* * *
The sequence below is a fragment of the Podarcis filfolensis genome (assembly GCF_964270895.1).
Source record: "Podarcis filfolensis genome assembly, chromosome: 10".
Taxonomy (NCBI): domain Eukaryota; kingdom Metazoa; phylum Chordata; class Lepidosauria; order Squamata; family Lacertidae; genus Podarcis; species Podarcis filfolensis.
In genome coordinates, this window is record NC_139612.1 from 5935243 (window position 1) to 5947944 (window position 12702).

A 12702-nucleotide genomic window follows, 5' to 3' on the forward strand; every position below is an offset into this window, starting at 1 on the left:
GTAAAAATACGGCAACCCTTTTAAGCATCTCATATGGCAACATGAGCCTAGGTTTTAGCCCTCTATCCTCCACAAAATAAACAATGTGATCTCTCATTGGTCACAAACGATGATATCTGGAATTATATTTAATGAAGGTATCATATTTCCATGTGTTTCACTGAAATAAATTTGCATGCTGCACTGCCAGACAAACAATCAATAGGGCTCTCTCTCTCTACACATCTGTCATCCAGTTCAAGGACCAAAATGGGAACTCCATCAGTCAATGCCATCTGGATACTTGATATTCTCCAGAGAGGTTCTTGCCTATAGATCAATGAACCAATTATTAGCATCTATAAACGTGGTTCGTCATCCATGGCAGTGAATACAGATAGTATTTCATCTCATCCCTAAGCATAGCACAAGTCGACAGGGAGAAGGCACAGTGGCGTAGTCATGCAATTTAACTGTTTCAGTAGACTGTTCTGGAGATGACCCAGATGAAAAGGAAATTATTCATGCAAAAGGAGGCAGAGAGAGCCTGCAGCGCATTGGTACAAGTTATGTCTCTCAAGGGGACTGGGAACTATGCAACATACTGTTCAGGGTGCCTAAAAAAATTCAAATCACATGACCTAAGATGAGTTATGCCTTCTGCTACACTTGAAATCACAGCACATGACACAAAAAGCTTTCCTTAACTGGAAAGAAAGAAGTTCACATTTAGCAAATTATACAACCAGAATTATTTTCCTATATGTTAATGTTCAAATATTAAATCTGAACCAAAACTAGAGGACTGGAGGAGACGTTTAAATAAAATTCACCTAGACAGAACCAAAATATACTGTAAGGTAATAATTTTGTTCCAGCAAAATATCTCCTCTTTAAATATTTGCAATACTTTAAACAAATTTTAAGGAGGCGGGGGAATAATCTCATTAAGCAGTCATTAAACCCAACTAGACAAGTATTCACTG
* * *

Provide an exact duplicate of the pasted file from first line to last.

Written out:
The sequence below is a fragment of the Podarcis filfolensis genome (assembly GCF_964270895.1).
Source record: "Podarcis filfolensis genome assembly, chromosome: 10".
Taxonomy (NCBI): domain Eukaryota; kingdom Metazoa; phylum Chordata; class Lepidosauria; order Squamata; family Lacertidae; genus Podarcis; species Podarcis filfolensis.
In genome coordinates, this window is record NC_139612.1 from 5935243 (window position 1) to 5947944 (window position 12702).

A 12702-nucleotide genomic window follows, 5' to 3' on the forward strand; every position below is an offset into this window, starting at 1 on the left:
GTAAAAATACGGCAACCCTTTTAAGCATCTCATATGGCAACATGAGCCTAGGTTTTAGCCCTCTATCCTCCACAAAATAAACAATGTGATCTCTCATTGGTCACAAACGATGATATCTGGAATTATATTTAATGAAGGTATCATATTTCCATGTGTTTCACTGAAATAAATTTGCATGCTGCACTGCCAGACAAACAATCAATAGGGCTCTCTCTCTCTACACATCTGTCATCCAGTTCAAGGACCAAAATGGGAACTCCATCAGTCAATGCCATCTGGATACTTGATATTCTCCAGAGAGGTTCTTGCCTATAGATCAATGAACCAATTATTAGCATCTATAAACGTGGTTCGTCATCCATGGCAGTGAATACAGATAGTATTTCATCTCATCCCTAAGCATAGCACAAGTCGACAGGGAGAAGGCACAGTGGCGTAGTCATGCAATTTAACTGTTTCAGTAGACTGTTCTGGAGATGACCCAGATGAAAAGGAAATTATTCATGCAAAAGGAGGCAGAGAGAGCCTGCAGCGCATTGGTACAAGTTATGTCTCTCAAGGGGACTGGGAACTATGCAACATACTGTTCAGGGTGCCTAAAAAAATTCAAATCACATGACCTAAGATGAGTTATGCCTTCTGCTACACTTGAAATCACAGCACATGACACAAAAAGCTTTCCTTAACTGGAAAGAAAGAAGTTCACATTTAGCAAATTATACAACCAGAATTATTTTCCTATATGTTAATGTTCAAATATTAAATCTGAACCAAAACTAGAGGACTGGAGGAGACGTTTAAATAAAATTCACCTAGACAGAACCAAAATATACTGTAAGGTAATAATTTTGTTCCAGCAAAATATCTCCTCTTTAAATATTTGCAATACTTTAAACAAATTTTAAGGAGGCGGGGGAATAATCTCATTAAGCAGTCATTAAACCCAACTAGACAAGTATTCACTG